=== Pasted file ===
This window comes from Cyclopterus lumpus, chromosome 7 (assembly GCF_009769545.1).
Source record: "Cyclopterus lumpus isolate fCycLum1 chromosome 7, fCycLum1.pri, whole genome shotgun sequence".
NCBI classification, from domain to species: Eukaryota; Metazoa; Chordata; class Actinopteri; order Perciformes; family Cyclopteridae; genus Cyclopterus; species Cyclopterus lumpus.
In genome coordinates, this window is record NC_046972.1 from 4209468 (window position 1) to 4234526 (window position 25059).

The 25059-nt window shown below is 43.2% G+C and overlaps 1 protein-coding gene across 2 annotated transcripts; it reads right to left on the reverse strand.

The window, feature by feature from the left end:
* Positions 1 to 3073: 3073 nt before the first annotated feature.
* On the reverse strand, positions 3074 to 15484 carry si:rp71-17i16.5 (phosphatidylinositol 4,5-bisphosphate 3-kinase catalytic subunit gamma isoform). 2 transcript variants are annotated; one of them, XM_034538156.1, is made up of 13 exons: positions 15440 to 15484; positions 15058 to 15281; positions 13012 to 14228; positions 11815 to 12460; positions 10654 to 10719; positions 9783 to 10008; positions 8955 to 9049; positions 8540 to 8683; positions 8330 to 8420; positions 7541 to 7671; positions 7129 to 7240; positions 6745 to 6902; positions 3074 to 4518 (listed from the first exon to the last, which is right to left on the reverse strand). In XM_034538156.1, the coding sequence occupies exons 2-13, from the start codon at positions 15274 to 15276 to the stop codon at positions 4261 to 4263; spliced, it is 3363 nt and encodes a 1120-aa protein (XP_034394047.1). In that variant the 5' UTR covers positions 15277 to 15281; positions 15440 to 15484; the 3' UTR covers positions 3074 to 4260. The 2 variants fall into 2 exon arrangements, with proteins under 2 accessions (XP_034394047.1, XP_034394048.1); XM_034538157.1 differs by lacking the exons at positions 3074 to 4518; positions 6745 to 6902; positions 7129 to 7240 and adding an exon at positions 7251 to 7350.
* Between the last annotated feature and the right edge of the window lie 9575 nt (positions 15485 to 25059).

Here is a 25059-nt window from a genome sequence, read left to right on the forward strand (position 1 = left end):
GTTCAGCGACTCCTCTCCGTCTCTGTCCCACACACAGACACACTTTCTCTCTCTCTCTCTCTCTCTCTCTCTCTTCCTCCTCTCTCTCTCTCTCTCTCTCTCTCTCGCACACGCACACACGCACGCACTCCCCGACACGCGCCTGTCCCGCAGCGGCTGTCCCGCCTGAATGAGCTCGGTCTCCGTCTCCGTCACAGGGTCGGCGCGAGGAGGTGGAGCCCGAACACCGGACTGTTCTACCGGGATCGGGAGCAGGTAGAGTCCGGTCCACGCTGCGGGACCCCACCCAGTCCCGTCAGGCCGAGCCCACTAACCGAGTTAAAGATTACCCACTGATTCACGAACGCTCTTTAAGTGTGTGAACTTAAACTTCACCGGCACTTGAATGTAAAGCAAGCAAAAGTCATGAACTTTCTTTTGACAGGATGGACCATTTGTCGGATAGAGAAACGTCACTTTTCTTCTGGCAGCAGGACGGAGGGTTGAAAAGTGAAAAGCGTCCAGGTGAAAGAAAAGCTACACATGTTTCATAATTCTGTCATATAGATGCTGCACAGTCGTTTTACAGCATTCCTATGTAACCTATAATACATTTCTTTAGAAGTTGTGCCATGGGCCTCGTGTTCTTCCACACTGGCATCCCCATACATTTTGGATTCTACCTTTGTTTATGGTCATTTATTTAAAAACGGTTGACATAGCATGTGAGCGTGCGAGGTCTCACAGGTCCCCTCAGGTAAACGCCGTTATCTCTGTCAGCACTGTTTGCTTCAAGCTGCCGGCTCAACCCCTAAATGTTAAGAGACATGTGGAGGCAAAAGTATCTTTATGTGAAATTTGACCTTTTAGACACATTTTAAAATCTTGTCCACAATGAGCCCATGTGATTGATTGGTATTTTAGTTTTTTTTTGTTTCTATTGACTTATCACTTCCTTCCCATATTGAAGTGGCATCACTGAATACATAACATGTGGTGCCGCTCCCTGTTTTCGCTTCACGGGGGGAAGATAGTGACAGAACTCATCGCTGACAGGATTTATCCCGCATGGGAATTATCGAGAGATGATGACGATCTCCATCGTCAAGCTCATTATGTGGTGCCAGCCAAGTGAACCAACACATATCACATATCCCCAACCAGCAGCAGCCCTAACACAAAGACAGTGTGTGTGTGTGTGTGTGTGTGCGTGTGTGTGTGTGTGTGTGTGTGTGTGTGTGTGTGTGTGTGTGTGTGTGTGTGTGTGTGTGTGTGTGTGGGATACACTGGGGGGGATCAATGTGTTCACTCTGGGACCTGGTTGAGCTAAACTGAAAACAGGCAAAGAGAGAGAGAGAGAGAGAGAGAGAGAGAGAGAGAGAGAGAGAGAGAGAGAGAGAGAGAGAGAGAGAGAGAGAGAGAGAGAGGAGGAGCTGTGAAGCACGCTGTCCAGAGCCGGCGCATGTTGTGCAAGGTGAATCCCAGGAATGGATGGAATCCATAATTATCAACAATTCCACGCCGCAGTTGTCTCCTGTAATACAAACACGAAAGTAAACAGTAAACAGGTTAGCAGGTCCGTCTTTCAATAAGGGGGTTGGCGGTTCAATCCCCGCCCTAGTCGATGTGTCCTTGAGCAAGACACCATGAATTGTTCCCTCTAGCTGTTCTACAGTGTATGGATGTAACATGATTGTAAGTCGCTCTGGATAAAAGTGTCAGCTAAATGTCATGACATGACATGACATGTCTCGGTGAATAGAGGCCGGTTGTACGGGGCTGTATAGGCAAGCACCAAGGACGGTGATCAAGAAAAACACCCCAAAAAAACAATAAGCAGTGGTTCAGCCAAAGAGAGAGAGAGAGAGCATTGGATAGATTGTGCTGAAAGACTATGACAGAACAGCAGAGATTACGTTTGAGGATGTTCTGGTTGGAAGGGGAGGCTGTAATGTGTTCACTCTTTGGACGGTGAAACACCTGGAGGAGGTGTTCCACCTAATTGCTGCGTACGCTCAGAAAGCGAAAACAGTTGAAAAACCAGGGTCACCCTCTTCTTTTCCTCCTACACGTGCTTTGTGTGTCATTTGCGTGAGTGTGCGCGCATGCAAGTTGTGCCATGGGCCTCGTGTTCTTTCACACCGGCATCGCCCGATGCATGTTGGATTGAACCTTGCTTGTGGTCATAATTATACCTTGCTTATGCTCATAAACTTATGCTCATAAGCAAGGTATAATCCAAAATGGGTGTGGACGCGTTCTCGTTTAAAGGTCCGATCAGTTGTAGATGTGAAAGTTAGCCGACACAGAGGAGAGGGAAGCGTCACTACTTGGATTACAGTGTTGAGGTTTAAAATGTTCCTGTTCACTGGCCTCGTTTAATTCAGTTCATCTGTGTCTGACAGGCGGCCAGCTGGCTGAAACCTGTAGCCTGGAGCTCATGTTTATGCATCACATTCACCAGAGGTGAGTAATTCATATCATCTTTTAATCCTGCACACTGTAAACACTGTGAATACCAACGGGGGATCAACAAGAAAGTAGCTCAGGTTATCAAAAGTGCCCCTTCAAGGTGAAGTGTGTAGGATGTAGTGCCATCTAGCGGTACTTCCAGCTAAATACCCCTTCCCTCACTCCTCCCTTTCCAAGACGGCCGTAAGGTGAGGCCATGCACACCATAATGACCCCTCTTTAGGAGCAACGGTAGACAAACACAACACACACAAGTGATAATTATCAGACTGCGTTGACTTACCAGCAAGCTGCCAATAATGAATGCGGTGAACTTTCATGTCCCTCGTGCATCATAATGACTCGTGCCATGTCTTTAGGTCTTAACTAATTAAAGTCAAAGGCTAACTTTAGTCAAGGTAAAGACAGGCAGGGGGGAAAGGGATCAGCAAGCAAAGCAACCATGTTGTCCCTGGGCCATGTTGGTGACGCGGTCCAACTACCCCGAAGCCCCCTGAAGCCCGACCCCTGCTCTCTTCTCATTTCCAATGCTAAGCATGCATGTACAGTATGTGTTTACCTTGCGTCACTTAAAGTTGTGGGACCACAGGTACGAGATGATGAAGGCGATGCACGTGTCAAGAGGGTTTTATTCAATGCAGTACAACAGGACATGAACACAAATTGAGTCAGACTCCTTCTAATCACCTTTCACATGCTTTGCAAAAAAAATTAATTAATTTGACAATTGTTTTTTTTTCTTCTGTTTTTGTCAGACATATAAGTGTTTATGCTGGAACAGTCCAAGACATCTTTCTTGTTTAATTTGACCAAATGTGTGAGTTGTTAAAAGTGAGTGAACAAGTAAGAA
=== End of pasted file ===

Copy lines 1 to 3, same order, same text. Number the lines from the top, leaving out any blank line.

This window comes from Cyclopterus lumpus, chromosome 7 (assembly GCF_009769545.1).
Source record: "Cyclopterus lumpus isolate fCycLum1 chromosome 7, fCycLum1.pri, whole genome shotgun sequence".
NCBI classification, from domain to species: Eukaryota; Metazoa; Chordata; class Actinopteri; order Perciformes; family Cyclopteridae; genus Cyclopterus; species Cyclopterus lumpus.